Gratien Brut, NV. Ets Gratien, Meyer, Seydoux & Cie| Vintage Wine History and Information

GRATIEN BRUT. NV – ETS GRATIEN, MEYER, SEYDOUX & CIE
by Paul Kalemkiarian Sr | December 1984

Gratien Brut is a Saumur mousseux. What does that mean?

Mousseux= French word for spark­ling wine, usually used to desig­nate these wines from regions other than the famous Champagne region. Wines from the latter region are the only ones that can bear the name “Champagne” in France.

Saumur= a town on the Loire river, in France, between Tours and Angers. The Saumur appellation may only be used on wines that are produced in the designated region.

Gratien= brand name for this sparkling wine produced by the firm of Gratien & Meyer.

Brut= designation of the dryness level of a sparkling wine. Usually indicates the most dry grade made.

After Champagne, the Saumur winemakers are the best sparkling wine producers in France. They have learnt the craft well. In fact, in the case of the Gratien & Meyer firm, their founder Alfred Gratien also established a Champagne house in Epernay (the heart of the Champagne region) around 1864. This was after he had started making sparkling wine in Saumur. Thus with the clout of the prestig­ious connection of Epernay, and with the sharing of the “Methode Champenoise” techniques, the firm continues the operation today.

The Gratien version of Saumur mousseux is made from 7096 Chenin Blanc grapes and 3096 Cabernet Franc grapes. The Chenin gives style and finesse and the Cabernet gives body and depth. Curiously, the blending of red and white grapes follows the same tendency of blending Pinot Noir and Chardonnay for the making of Champagne. The difference bet­ween Champagne and Saumur mousseux is thus in the grapes. For all intents and purposes the processes are nearly identical, and it is known that the soil of Saumur resembles very closely that of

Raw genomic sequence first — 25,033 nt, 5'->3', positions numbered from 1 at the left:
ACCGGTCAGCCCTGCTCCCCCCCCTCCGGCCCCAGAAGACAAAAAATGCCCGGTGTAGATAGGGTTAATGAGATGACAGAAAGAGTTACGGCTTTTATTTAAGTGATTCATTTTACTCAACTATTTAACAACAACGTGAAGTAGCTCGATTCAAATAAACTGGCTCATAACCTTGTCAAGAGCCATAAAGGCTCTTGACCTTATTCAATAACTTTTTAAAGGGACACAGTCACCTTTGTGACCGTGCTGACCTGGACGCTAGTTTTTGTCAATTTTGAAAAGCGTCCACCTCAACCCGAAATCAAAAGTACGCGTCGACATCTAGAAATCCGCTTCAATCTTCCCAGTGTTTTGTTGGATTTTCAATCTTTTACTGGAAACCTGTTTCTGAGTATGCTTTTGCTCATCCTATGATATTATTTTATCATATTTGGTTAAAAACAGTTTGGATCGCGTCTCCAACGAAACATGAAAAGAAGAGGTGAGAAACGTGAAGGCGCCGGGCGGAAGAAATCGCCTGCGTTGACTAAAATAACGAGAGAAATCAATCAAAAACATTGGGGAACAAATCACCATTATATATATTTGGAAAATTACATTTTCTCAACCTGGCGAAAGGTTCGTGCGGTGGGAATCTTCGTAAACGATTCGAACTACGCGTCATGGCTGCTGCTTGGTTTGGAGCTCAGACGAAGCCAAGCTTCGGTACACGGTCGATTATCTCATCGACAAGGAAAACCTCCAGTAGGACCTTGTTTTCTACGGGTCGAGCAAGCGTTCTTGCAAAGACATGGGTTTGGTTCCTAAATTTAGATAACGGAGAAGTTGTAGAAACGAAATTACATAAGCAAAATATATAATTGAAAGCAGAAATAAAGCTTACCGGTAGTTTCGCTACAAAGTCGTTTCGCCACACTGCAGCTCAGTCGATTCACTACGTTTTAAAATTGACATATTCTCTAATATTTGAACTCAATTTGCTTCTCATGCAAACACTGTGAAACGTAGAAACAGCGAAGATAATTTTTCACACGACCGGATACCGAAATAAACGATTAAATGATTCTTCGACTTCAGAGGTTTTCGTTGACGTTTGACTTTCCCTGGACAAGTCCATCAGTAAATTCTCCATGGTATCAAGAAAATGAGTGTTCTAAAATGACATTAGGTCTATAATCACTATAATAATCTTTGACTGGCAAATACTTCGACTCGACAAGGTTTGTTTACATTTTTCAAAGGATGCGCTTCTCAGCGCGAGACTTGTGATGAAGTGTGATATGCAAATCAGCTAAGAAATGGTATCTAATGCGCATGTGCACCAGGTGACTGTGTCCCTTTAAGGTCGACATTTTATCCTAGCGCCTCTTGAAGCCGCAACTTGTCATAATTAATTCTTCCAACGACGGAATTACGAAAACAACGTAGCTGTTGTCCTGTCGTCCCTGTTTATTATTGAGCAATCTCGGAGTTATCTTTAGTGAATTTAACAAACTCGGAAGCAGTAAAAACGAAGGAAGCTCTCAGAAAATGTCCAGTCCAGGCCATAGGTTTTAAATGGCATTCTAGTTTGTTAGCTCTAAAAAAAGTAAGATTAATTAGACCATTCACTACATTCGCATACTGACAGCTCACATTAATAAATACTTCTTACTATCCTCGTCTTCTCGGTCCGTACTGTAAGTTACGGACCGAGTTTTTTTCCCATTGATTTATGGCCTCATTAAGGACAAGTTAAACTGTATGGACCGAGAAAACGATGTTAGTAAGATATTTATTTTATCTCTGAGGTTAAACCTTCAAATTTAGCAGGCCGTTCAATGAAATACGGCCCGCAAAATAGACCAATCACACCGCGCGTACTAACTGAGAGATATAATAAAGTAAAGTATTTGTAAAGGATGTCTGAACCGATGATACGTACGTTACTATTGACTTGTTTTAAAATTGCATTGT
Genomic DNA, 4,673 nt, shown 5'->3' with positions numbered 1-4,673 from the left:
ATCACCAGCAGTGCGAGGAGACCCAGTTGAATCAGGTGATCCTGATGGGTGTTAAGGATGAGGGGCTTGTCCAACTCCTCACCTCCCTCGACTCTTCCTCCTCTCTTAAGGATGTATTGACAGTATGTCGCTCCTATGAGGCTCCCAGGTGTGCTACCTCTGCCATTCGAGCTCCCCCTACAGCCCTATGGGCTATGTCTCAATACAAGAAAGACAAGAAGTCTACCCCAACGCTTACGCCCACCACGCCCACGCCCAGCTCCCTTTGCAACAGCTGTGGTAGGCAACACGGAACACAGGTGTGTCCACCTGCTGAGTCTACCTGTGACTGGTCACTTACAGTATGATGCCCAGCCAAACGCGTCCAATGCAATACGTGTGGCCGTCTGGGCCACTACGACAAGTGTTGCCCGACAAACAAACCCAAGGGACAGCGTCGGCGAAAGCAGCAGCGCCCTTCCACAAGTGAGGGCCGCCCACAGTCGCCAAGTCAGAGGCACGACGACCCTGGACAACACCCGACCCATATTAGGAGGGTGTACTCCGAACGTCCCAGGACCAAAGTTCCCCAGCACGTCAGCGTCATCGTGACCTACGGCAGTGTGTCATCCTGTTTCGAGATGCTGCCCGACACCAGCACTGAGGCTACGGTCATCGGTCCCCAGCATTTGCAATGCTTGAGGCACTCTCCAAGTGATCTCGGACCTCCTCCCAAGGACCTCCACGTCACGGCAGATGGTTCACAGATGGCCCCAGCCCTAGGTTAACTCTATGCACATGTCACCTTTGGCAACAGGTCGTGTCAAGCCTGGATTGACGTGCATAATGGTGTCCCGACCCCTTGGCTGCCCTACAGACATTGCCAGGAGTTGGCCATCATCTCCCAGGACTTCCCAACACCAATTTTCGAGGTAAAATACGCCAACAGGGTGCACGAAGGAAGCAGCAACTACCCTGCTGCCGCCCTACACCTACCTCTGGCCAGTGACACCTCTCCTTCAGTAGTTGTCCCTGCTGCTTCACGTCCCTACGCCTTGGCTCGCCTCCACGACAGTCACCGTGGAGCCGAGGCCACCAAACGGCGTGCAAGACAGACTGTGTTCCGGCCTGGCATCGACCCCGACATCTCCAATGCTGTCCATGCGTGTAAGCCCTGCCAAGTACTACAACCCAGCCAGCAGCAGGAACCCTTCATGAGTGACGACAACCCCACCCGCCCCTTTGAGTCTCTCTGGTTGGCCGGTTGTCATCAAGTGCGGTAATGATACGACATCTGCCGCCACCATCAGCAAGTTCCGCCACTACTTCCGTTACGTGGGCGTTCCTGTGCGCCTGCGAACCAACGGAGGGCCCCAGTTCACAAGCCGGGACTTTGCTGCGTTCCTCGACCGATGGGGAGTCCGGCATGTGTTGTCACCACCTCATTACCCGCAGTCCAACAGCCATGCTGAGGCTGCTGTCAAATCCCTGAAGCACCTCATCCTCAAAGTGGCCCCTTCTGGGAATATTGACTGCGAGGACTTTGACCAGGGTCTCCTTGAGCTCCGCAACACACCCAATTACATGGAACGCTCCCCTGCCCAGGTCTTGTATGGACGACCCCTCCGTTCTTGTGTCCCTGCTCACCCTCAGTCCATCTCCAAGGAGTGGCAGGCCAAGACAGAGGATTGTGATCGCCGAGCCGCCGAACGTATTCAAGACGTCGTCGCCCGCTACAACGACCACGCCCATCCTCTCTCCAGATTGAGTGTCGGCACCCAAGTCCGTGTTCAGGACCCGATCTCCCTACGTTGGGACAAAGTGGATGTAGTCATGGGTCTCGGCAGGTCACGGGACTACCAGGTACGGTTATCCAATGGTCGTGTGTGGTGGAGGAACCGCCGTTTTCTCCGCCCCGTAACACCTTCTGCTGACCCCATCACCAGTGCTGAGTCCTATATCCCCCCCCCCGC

Champagne. Both are calcareous. Gratien & Meyer own some of the best terrain of Saumur.

What is the traditional “Methode Champenoise”? It refers to “the method of making sparkling wine used in the Champagne region of France”. It is attributed to the revered monk Dom Pierre Perignon (1638-1715). Simplified, it involves making a still wine first from various blends of grapes. Live yeast and grape sugar are added in measured doses, to each bottle. A secondary fermentation occurs which produces the natural effer­vescence. This is trapped in the wine, because it is bottled and capped. By a process of disgorge­ment, the yeast is removed, and the sparkling wine is recorked for final packaging. A nutty yeast flavor to the wine is achieved, as well as the festive bubbles.

This cuvee of Gratien Brut is golden yellow in color. It has a nutty, yeasty aroma, clear and direct. (In fact when we had the sparkling wine semi-finals and finals, the Gratien Brut was nicknamed “the bold one!”). There is a hint of austere fruit that comes through in the aroma, but not dominant. The taste is flavorful, with good intensity and depth. Not very apparent as a Chenin. The Cabernet Franc seems to mask it. Fine bubbles, and plenty of them. It is dry, with medium body. A hint of peach flavor comes through in the middle. The finish is lasting, and it shows some Cabernet Franc as the flavor fades in your mouth. Serve well chilled, before or after a meal with cream cheese canapes (no herbs), caviar, or alone (and savor!)

Happy New Year!

Cellaring Notes: Drink now.

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